Yoga sessions give the band a chance to meet fans and connect with them over a practice based on positive thinking and peace, something that Franti preaches and practices. For each ticket, a dollar went to Do It For The Love, a charity that Franti and his wife founded, which brings together various artists and uses music to “provide empowering moments for people living with life-threatening illnesses, children surviving severe challenges, and wounded veterans.” The foundation’s summer campaign has a goal of granting 1,000 wishes by the end of August. At the show, Franti said they have already reached over 900.

As for the show, it was one of the cooler experiences that Rose Park has seen. People from all ages joined to dance. Literally, at one point in the show when Franti asked the crowd to pair up with seven or eight people around them, hold their hands and dance in a circle. For his hit “Life is Better With You,” Franti brought his wife, Sara, up on stage to sing with him. As if it couldn’t get more adorable, he brought up a group of kids from the audience to dance and sing along toward the end of the show. He talked between songs about peace, loving your neighbor and listening to those around you. When he wasn’t spreading the message from the stage, he joined the audience to sing among the crowd. After the show, the audience trickled out. Among them, were some already wearing shirts they picked up at the merch booth that said “Stay Human” across the chest.

 

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Clutch guitarist Tim Sult talks spacegrass, guitars and touring

Hunched over his guitar and dressed in jeans, a plaid shirt and tennis shoes, Tim Sult could not look more unassuming for a member of a band that tours the world. Sult is the lead guitarist in Clutch, a rock band that played at The Blue Note this past October.

Clutch‘s sound lies somewhere in between rock, hard rock and alternative and funk metal. I hadn’t seen them live before but after having friends rave about their show last May at The Pageant in St. Louis, I couldn’t wait for them to come to town, and when I came across the chance to interview the band’s guitarist Tim Sult, I couldn’t pass it up.

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Despite the placement on The Blue Note’s chalkboard bathroom wall, the show was not shitty.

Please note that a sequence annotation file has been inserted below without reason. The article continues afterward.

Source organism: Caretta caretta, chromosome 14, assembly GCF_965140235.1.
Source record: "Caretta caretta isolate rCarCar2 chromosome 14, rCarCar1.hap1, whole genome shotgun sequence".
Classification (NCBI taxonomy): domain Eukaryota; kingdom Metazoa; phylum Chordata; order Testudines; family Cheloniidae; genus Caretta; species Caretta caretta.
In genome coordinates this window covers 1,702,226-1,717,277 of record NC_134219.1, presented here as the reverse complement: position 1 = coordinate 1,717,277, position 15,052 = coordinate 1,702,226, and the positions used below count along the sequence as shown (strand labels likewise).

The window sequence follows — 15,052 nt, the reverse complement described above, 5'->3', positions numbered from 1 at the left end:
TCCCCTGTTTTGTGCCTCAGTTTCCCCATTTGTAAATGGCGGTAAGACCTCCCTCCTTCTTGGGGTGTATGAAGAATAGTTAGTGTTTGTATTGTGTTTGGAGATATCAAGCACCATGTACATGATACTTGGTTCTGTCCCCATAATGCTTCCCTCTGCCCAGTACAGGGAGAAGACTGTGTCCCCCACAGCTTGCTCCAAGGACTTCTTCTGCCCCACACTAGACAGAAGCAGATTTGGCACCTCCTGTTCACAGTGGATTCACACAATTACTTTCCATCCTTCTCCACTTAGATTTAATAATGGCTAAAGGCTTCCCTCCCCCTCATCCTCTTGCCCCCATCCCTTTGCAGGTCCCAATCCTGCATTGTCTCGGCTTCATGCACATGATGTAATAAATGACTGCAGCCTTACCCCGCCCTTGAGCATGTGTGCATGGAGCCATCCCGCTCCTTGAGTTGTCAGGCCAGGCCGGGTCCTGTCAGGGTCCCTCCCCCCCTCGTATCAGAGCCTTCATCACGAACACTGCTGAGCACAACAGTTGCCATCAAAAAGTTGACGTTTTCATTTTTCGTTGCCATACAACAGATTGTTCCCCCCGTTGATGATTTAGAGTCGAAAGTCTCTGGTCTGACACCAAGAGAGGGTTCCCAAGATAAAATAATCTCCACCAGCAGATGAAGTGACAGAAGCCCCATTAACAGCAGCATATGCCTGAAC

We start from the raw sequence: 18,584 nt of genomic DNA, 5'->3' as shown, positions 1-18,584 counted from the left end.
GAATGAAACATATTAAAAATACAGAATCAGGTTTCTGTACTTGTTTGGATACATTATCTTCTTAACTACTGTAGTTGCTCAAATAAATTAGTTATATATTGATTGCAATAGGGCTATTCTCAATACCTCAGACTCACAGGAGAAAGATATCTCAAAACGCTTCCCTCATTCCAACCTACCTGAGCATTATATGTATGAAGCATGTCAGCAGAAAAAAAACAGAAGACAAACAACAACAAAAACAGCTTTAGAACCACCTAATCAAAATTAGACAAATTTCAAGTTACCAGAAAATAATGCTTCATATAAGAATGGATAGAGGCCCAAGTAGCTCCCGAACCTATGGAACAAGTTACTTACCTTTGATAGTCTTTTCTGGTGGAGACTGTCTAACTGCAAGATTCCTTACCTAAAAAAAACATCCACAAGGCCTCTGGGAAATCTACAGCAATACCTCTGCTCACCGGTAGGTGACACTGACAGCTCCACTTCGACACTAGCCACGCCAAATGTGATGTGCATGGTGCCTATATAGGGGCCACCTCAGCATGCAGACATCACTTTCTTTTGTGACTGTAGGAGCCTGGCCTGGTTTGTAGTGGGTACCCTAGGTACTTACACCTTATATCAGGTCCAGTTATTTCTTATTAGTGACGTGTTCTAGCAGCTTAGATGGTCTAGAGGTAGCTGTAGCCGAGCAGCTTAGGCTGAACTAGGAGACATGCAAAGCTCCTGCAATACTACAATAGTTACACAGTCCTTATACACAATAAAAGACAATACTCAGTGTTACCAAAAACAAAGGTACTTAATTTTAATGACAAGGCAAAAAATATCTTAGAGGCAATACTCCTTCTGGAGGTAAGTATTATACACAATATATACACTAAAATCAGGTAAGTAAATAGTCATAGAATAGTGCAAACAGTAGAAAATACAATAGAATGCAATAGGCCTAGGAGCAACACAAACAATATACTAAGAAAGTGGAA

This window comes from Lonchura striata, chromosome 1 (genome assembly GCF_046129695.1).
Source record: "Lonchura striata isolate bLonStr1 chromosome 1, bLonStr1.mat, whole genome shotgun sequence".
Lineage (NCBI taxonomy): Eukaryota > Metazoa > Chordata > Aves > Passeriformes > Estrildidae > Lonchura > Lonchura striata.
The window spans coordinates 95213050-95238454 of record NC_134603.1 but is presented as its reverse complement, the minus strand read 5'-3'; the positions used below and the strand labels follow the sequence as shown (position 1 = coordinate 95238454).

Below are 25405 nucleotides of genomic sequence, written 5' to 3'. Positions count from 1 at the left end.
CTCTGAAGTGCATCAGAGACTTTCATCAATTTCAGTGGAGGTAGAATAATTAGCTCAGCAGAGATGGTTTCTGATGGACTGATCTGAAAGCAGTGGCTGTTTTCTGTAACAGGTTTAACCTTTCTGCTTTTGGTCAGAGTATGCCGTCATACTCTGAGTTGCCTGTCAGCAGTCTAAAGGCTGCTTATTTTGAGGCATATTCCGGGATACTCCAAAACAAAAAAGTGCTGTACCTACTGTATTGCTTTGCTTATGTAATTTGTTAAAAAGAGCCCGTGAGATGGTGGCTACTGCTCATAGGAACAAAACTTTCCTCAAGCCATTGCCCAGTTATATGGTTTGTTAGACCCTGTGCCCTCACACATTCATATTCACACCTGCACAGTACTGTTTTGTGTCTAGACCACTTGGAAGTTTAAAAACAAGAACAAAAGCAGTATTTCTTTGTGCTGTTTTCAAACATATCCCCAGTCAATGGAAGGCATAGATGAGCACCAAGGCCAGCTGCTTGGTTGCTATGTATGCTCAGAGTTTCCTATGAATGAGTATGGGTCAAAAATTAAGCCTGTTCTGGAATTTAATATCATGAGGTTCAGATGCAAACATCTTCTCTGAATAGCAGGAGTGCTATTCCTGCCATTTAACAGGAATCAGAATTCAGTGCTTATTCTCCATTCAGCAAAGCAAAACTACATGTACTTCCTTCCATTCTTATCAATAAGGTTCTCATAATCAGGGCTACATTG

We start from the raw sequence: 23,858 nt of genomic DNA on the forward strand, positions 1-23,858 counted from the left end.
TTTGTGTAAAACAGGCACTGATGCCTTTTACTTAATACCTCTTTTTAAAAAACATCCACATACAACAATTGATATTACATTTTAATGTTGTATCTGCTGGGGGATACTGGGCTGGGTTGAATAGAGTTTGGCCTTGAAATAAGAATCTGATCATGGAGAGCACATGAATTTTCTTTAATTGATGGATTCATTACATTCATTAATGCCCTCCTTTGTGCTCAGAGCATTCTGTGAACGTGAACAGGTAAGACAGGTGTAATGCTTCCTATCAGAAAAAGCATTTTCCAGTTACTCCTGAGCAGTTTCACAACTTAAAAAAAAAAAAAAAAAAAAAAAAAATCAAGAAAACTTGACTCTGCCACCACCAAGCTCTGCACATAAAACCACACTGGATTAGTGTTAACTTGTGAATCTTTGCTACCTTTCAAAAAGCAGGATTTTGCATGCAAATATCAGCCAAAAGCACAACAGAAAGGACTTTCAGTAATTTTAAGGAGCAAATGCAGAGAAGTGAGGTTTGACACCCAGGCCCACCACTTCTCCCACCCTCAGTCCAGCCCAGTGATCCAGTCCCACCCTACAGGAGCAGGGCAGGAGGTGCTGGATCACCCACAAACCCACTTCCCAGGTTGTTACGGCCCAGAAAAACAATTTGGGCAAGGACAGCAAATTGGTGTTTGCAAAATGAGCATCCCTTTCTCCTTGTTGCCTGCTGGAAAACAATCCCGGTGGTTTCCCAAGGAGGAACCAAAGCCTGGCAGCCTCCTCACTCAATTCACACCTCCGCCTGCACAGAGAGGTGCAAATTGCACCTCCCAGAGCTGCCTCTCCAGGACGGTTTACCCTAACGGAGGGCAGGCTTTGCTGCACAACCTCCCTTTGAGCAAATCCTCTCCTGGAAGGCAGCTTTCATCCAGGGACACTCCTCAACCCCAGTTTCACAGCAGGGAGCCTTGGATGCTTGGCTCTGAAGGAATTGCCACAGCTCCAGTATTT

The band is on tour for their latest album, Psychic Warfare. The band has been together since 1991 and they’re showing no signs of slowing down.

Sult says songwriting is something that is shared among all members of the band. “It keeps everyone so interested in being in the band. That we’re all artistically and creatively involved in every song from the ground up. That’s what makes it Clutch, the fact that there’s four cooks in the pot,” he says. 

“We’ve always tried to remain creative and move forward and just try to write new songs and try to work on a new album… We never really felt like artistically, we were limited. We always felt like we were allowed to do whatever we want,” Sult says.

The show opened with Don’t Mind Dying, a local rock band with a similar sound to Clutch, as well as Kyng. The bands were a perfect match and Clutch lead singer, Neil Fallon, even gave Don’t Mind Dying a shout out during the show.

Clutch took the stage and kept the energy high throughout their performance. I’ve seen my fair share of concerts that start off strong and die down until the encore, but not this one. If anything, I’d say they started off with some of their more mellow music, amped it up throughout the show, and then came back down a little toward the end.

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Clutch guitarist Tim Sult doing what he does best.

Sult strummed in a concentrated focus, rarely looking up from his guitar. Meanwhile, the audience (who sported more leather jackets than I’ve possibly ever seen in a room) kept security on their feet in a constant effort to mosh.

A fan favorite, “Spacegrass,” was the first song of the encore. “I honestly don’t know 100% what the song is about,” Sult says. “I think we had the title and we were just playing it instrumentally. When we were jamming and playing it, we thought it sounded totally trippy. That was like the early days of stoner rock and that kind of music. Niel always says it’s about driving a car through outer space.”

Overall, the show rocked. Their lyrics drew me in and led me to make a playlist of Clutch essentials. At first, I felt a little out of my element, but by the end of the show I had joined everyone in jamming out in pure rock fury.